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Weekend Edition Saturday

Saturday at 7:00 AM
  • Hosted by Scott Simon

Saturday mornings are made for Weekend Edition Saturday, the program that wraps up the week's news and offers a mix of analysis and features on a wide range of topics, including arts, sports, entertainment, and human interest stories. The two-hour program is hosted by Peabody Award winner Scott Simon.

Drawing on his experience in covering 10 wars and stories in all 50 states and seven continents, Simon brings a humorous, sophisticated and often moving perspective to each show. He is as comfortable having a conversation with a major world leader as he is talking with a Hollywood celebrity or the guy next door.

Weekend Edition Saturday has a unique and entertaining roster of other regular contributors. Marin Alsop, conductor of the Baltimore Symphony Orchestra, talks about music. Daniel Pinkwater, one of the biggest names in children's literature, talks about and reads stories with Simon. Financial journalist Joe Nocera follows the economy. Howard Bryant of ESPN.com and NPR's Tom Goldman chime in on sports. Keith Devlin, of Stanford University, unravels the mystery of math, and Will Grozier, a London cabbie, talks about good books that have just been released, and what well-read people leave in the back of his taxi. Simon contributes his own award-winning essays, which are sometimes humorous, sometimes poignant.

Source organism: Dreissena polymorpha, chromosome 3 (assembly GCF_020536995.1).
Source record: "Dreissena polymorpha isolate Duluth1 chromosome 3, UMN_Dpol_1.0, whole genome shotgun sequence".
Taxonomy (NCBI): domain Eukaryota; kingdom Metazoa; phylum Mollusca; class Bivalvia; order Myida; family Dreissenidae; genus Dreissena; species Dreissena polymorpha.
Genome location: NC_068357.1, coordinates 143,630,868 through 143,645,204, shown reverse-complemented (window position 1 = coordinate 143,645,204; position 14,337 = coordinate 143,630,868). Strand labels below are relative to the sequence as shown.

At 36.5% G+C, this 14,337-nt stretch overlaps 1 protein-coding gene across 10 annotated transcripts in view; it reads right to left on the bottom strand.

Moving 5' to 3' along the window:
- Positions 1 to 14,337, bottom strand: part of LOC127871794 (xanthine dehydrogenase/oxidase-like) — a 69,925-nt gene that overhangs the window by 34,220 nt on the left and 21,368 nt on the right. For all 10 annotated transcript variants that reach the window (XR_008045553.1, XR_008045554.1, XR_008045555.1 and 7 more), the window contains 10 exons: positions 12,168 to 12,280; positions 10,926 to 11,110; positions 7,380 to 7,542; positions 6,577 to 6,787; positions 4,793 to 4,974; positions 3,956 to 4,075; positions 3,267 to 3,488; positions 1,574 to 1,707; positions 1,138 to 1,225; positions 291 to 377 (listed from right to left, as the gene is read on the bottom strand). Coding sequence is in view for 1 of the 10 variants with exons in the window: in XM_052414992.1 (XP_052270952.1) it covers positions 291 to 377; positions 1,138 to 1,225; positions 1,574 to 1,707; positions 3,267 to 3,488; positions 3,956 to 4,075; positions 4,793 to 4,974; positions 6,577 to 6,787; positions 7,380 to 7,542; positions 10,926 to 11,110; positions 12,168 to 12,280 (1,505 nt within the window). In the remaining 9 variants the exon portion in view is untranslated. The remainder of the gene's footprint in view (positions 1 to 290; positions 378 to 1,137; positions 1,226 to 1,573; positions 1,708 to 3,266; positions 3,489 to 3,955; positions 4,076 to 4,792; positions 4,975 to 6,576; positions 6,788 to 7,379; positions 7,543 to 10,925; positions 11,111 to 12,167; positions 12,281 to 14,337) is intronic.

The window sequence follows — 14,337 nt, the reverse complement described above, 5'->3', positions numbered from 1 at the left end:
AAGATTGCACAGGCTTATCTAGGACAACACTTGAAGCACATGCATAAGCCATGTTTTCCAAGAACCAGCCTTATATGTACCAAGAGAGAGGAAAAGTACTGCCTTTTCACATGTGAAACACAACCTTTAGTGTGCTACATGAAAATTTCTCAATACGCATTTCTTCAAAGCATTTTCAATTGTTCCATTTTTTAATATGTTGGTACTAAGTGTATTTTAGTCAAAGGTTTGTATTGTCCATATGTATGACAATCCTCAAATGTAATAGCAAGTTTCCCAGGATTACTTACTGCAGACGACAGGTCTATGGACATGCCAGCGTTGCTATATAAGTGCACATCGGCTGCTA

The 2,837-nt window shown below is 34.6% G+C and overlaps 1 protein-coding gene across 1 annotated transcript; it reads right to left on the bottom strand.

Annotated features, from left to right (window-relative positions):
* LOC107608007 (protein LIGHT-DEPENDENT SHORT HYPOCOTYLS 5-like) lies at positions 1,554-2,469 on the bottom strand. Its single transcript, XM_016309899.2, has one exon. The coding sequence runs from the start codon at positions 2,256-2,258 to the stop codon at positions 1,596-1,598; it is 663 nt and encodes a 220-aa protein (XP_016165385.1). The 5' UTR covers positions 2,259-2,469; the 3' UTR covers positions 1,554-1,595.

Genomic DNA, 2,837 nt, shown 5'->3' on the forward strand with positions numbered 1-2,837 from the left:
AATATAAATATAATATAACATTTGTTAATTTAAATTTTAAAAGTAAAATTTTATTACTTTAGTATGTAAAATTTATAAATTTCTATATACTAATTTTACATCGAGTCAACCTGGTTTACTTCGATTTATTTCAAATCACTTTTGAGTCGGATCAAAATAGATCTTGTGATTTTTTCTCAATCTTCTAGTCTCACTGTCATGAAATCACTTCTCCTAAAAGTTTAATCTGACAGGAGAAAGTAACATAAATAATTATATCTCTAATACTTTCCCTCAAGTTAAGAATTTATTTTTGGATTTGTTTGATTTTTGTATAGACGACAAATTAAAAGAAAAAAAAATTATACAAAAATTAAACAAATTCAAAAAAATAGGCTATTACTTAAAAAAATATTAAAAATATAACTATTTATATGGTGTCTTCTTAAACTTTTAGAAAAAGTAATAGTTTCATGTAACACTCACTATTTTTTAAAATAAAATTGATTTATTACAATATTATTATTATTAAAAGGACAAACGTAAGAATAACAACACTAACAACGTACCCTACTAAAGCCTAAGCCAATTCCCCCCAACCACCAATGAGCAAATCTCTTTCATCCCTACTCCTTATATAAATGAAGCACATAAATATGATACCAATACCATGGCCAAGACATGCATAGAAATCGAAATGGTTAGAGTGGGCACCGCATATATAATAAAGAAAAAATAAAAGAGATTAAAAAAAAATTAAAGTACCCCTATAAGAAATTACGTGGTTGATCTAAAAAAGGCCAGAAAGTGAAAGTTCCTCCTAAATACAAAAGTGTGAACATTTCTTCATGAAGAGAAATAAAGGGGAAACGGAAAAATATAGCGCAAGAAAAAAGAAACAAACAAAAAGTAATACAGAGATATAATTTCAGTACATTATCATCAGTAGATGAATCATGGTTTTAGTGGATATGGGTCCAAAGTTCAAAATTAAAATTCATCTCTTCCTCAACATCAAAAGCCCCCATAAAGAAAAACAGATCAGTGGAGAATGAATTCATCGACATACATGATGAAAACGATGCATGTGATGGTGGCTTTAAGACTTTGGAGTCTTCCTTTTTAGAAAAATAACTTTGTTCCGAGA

Weekend Edition Saturday is heard on NPR Member stations across the United States, and around the globe on NPR Worldwide. The conversation between the audience and the program staff continues throughout the social media world.

Scott Simon
Credit NPR/Will O'Leary

StoryCorps' Military Voices Initiative records stories from members of the U.S. military and their families.

Copyright 2020 NPR. To see more, visit https://www.npr.org.

SCOTT SIMON, HOST:

Joy can be so hard to come by these days. But Tommy Kahikina Ching has found some.

TOMMY KAHIKINA CHING: I love cooking. It's my chance to be an artist.

SIMON: He recently made a masterpiece.

Copyright 2020 NPR. To see more, visit https://www.npr.org.

SCOTT SIMON, HOST:

(Reading) Once there was a goat who lived in a pen on a farm.

Copyright 2020 NPR. To see more, visit https://www.npr.org.

SCOTT SIMON, HOST:

"The Perfect Weapon," now on HBO, is a documentary about a danger we've all heard a lot about but don't really know.

(SOUNDBITE OF DOCUMENTARY, "THE PERFECT WEAPON")

In the torrent of news this week, one line especially pierced me: "Interactions may be less positive when they become artificial."

It comes from researchers at the University of Veterinary Medicine in Vienna and the Johannes Kepler University of Linz, Austria, who compared the vital signs of 28 cows as they were petted while listening to a live human voice, and those same cows being petted while they heard merely a recording. They published their findings in the journal Frontiers in Psychology.

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